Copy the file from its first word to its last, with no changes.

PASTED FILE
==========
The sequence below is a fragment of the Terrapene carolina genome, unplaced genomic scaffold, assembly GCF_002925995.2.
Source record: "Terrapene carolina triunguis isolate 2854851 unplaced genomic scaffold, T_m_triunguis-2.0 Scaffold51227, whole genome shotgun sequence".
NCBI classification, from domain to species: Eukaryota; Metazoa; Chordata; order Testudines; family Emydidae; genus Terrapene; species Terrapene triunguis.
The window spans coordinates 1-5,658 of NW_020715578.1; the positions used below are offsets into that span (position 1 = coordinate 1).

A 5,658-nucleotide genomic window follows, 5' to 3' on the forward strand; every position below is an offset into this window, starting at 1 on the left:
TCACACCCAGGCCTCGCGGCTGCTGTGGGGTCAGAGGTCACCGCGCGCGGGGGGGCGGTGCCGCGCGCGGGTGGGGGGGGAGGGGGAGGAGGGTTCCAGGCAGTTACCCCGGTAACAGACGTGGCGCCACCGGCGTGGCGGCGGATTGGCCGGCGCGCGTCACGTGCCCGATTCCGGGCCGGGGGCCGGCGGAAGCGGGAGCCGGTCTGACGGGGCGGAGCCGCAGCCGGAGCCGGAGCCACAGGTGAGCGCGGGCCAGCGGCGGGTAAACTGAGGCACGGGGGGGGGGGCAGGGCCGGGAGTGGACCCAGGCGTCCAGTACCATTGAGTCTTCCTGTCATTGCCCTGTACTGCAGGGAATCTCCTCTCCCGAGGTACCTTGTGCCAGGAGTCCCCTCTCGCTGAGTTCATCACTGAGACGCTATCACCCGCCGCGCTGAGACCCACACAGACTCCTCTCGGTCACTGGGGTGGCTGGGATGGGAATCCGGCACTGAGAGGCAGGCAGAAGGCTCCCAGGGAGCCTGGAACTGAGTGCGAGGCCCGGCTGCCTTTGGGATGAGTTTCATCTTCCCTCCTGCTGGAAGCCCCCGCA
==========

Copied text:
The sequence below is a fragment of the Terrapene carolina genome, unplaced genomic scaffold, assembly GCF_002925995.2.
Source record: "Terrapene carolina triunguis isolate 2854851 unplaced genomic scaffold, T_m_triunguis-2.0 Scaffold51227, whole genome shotgun sequence".
NCBI classification, from domain to species: Eukaryota; Metazoa; Chordata; order Testudines; family Emydidae; genus Terrapene; species Terrapene triunguis.
The window spans coordinates 1-5,658 of NW_020715578.1; the positions used below are offsets into that span (position 1 = coordinate 1).

A 5,658-nucleotide genomic window follows, 5' to 3' on the forward strand; every position below is an offset into this window, starting at 1 on the left:
TCACACCCAGGCCTCGCGGCTGCTGTGGGGTCAGAGGTCACCGCGCGCGGGGGGGCGGTGCCGCGCGCGGGTGGGGGGGGAGGGGGAGGAGGGTTCCAGGCAGTTACCCCGGTAACAGACGTGGCGCCACCGGCGTGGCGGCGGATTGGCCGGCGCGCGTCACGTGCCCGATTCCGGGCCGGGGGCCGGCGGAAGCGGGAGCCGGTCTGACGGGGCGGAGCCGCAGCCGGAGCCGGAGCCACAGGTGAGCGCGGGCCAGCGGCGGGTAAACTGAGGCACGGGGGGGGGGGCAGGGCCGGGAGTGGACCCAGGCGTCCAGTACCATTGAGTCTTCCTGTCATTGCCCTGTACTGCAGGGAATCTCCTCTCCCGAGGTACCTTGTGCCAGGAGTCCCCTCTCGCTGAGTTCATCACTGAGACGCTATCACCCGCCGCGCTGAGACCCACACAGACTCCTCTCGGTCACTGGGGTGGCTGGGATGGGAATCCGGCACTGAGAGGCAGGCAGAAGGCTCCCAGGGAGCCTGGAACTGAGTGCGAGGCCCGGCTGCCTTTGGGATGAGTTTCATCTTCCCTCCTGCTGGAAGCCCCCGCA